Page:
Professor Richard Thompson OBE, Head of the International Marine Litter Research Unit at the University of Plymouth, said: “This is another excellent opportunity to step up our collective efforts to tackle plastic pollution. The University is already playing a proactive role in global research into the issue, and helping both students and staff to consider recycling and reusing as part of their daily lives. We always try to reinforce that everyone has a part to play in helping to reduce the quantity of plastic waste they generate, and Recycle Week 2018 is the perfect time to continue doing that.”

 

Events for Recycle Week 2018

DATE EVENT LOCATION TIME ORGANISATION
Tuesday 18 September Freshers Fair University of Plymouth Campus 10am to 4pm University of Plymouth Student Union
Friday 21 September Freshers Fair University of St Mark and St John (MarJon) University of St Mark and St John (MarJon)
All week (24 – 30 September) Discovery and Learning Team interactive show about how plastics affect the ocean and the positive impact people can have. National Marine Aquarium 1pm daily National Marine Aquarium
Tuesday 25 September Plymotion: Businesses On The Move Plymouth Guildhall 10am to 2pm Plymotion (Plymouth City Council Sustainable Transport team)

Lewis Pugh, UN Patron of the Oceans and Channel Swimmer, who helped promote our Plan for Plastics, Plastic Free Waterfront and the reusable plastic cups during his visit to Plymouth.


Plastic Facts

Everything you recycle brings real benefits. It comes back again and again as new stuff, saving resources and the environment. Examples include:

  • Plastic bottles can be recycled into new plastic bottles, packaging, drainage pipes, flooring and signage
  • The kerbstones on the Tamar Bridge are made from 5 million recycled plastic milk bottles

 

  • Only around 45 per cent of plastic bottles in the UK are recycled.
  • Using recycled materials in the manufacturing process uses considerably less energy than required for producing new plastic products from scratch – 75 per cent less in fact, meaning the impact on the environment is lowered.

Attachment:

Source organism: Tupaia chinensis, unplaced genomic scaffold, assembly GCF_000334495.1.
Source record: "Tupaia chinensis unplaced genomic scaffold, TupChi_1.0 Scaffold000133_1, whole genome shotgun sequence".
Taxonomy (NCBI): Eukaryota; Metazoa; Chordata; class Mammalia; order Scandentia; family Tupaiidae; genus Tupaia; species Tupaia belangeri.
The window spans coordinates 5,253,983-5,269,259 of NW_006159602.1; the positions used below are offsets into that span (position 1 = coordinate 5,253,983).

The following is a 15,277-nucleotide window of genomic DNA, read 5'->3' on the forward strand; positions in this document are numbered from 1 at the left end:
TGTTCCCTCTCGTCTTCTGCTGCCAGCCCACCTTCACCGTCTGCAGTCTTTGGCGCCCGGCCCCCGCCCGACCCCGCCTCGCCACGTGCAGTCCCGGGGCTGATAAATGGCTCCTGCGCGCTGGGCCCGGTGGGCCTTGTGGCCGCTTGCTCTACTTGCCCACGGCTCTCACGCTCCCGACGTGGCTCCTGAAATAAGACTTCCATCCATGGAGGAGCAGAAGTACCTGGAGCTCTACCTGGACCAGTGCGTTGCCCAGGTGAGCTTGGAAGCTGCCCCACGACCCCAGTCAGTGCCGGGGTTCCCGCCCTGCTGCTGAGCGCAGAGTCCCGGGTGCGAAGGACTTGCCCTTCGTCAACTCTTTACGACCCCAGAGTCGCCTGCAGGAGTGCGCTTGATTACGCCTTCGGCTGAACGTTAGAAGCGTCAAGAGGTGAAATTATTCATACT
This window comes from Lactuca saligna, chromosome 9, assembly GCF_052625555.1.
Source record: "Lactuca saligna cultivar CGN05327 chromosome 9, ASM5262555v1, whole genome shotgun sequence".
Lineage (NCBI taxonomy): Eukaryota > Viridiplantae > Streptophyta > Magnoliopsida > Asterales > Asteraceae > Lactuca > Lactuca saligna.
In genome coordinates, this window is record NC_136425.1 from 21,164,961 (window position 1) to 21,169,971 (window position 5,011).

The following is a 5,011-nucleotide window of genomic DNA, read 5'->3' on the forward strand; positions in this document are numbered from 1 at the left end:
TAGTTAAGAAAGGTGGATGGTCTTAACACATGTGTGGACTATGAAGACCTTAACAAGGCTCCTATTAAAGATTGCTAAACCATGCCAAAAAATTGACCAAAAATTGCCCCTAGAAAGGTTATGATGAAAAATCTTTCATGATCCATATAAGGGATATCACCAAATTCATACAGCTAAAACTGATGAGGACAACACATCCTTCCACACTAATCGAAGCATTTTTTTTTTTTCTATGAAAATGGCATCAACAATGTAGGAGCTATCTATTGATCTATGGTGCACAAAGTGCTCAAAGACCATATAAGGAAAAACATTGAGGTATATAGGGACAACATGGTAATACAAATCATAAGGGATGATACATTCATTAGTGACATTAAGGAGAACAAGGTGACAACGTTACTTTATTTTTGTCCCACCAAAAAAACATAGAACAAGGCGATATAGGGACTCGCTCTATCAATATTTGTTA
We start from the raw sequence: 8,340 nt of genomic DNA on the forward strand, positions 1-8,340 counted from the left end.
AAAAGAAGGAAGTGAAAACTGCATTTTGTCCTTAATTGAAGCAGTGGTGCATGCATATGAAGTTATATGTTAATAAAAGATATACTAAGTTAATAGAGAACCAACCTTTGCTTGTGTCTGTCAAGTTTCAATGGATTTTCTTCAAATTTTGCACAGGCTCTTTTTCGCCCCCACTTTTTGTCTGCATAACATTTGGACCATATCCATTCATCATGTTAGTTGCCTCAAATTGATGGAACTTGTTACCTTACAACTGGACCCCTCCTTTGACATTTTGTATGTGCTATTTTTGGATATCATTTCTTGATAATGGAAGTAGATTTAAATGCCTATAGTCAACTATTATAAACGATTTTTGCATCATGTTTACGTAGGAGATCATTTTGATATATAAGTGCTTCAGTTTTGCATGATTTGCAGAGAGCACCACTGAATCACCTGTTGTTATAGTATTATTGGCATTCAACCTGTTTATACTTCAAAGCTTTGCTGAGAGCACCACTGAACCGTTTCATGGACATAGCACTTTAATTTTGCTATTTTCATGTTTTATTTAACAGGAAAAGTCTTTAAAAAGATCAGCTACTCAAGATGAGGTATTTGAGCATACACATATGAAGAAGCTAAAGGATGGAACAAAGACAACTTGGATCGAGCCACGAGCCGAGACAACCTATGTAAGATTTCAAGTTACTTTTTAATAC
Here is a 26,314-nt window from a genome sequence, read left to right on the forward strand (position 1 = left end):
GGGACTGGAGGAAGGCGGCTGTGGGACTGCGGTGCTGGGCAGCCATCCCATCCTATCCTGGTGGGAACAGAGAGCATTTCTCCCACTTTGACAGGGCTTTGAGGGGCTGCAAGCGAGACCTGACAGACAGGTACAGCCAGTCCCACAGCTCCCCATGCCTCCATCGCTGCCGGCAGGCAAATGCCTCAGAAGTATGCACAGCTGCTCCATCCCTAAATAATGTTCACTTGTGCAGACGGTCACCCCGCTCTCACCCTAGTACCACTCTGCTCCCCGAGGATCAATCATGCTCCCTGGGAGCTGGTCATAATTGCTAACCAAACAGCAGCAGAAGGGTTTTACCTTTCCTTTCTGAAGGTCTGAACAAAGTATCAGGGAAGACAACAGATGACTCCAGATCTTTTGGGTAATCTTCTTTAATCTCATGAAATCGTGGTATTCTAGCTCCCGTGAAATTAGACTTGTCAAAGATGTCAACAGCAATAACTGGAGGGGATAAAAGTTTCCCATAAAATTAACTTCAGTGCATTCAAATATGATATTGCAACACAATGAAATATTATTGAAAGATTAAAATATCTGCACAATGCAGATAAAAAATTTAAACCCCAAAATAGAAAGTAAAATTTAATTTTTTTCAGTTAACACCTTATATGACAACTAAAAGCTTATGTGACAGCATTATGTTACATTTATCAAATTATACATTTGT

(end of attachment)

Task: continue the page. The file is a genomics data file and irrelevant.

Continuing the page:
WHAT PLASTICS CAN BE RECYCLED IN PLYMOUTH? WHAT PLASTICS CAN’T BE RECYCLED IN PLYMOUTH?
  • Plastic bottles
  • Shampoo bottles
  • All plastic food trays
  • Yoghurt pots
  • Margarine tubs
  • Ice cream tubs
  • Fruit punnets
  • Detergent bottles

 

  • Plastic bags
  • Plastic film
  • Polystyrene

 


More information

Find out about recycling and what else you can do to support the Plymouth, Britain’s Ocean City Plan for Plastics: www.plymouth.gov.uk/plastics

More detail on what can be recycled in Plymouth is also available here: https://www.plymouth.gov.uk/binsrecyclingandwaste/whatgoeseachbin

Plastic Free Waterfront

Look out for the Plastic Free Waterfront Plymouth logo in blue and pink that celebrates Plymouth’s commitment to becoming a Surfers Against Sewage plastic free community and links us with other dedicated communities across the world. Environment Plymouth are leading on this piece of work and are recruiting Plastic Free Ambassadors and Pioneers. For more information contact jyoung.urbanagenda@gmail.com

About the Britain’s Ocean City Plastics Task Group

Plymouth, Britain’s Ocean City Plastics Task Group is a joint initiative to reduce single use plastics and tackle plastic pollution. Organisations involved in the Taskforce are:

  • Babcock
  • Destination Plymouth
  • Environment Agency
  • Environment Plymouth
  • Marine Biological Association
  • National Marine Aquarium
  • Plymouth City Council
  • Plymouth Community Homes
  • Plymouth Marine Laboratory
  • Plymouth Waterfront Partnership
  • Redrok
  • Theatre Royal Plymouth
  • University of Plymouth